This landmark judgment on the European Commission’s investigations of tax rulings, confirms the limits on the European Commission’s use of State aid rules to challenge such rulings already outlined in the Fiat judgment (November 2022).

Factual background

The European Commission investigated two Luxembourg financing structures set up by ENGIE. The tax rulings confirmed the deductibility of accrued, but unpaid, charges connected with a convertible loan, without (corresponding) taxable income at the level of the holder of the convertible loan. Upon conversion of the loan into shares, there was no taxation at the level of the holder of the conversion shares.

The European Commission considered that the resulting “deduction without inclusion” outcome was not in line with Luxembourg tax rules and that ENGIE had received a selective advantage:

  • In a first line of reasoning, the European Commission claimed that Luxembourg law did not permit to deduct expenses to the extent they give rise to a corresponding exempt income at the level of the recipient (or, conversely, to exempt income that gave rise to a corresponding deduction at the level of the payer). As a result, the parent entities that were not taxed upon their disposal of the conversion shares had received an unlawful selective advantage.
  • In a second line of reasoning, which resembles to a large extent the first one, the European Commission sought to demonstrate a selective advantage at group level.
  • In a third line of reasoning, the European Commission argued that Luxembourg should have applied its general anti-abuse rule to reject the ruling requests and prevent the selective advantage.

The General Court upheld the European Commission’s decision.

Judgement of the CJEU

The CJEU set aside the General Court’s judgment and annulled the European Commission’s decision, rejecting all lines of reasoning.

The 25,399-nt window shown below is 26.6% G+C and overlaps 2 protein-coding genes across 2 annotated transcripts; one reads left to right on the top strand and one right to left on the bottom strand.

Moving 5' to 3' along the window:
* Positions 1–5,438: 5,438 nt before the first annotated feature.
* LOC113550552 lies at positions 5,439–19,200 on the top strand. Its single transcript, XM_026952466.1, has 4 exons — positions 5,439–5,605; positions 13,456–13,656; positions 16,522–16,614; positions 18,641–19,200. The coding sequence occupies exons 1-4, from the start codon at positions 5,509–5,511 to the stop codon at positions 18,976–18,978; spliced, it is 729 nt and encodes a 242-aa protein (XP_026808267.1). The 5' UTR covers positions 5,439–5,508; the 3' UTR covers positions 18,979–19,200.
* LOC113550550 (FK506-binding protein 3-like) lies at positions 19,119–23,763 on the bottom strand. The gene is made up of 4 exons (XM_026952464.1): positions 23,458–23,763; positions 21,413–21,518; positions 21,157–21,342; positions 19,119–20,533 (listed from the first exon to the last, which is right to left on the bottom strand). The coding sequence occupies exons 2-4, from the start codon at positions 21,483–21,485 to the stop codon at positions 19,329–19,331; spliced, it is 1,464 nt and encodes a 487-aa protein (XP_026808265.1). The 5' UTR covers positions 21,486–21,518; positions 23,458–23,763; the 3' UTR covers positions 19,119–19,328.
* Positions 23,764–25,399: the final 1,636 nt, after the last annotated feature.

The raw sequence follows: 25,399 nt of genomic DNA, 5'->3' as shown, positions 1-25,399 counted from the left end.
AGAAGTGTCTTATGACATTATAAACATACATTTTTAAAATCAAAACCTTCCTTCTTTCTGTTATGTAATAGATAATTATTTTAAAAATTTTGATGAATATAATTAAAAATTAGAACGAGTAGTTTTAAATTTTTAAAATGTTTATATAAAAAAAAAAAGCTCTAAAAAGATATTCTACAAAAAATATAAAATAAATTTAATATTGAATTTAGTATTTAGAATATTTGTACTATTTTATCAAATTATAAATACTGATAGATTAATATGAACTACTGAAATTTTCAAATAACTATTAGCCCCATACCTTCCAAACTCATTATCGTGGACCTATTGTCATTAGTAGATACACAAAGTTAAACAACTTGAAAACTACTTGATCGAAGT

It found the decision wrongly defined the reference framework, which is the first step in assessing the existence of a selective advantage. The first line of reasoning was set aside by the CJEU on the ground that the European Commission misinterpreted Luxembourg law and adopted a wrong reference framework by referring to the general purpose of taxing all resident companies without properly assessing the wording of Luxembourg law.

As regards abuse of law, the CJEU found the General Court and the European Commission were wrong to dismiss the administrative practice of the Luxembourg tax authorities in applying this provision. It is against that benchmark that the existence of abuse should have been assessed, and not by adopting an abstract reading of the general anti-abuse rule.


The CJEU judgment is in line with the outcome proposed by Advocate General Kokott in her earlier non-binding opinion and reconfirms key lessons from the Fiat judgment, this time in a context other than transfer pricing.

We will keep you informed about further developments, including the upcoming CJEU judgment due on 14 December 2023 in the pending Amazon case.

Should you have any question, please contact an author of this flash or your trusted Loyens & Loeff adviser.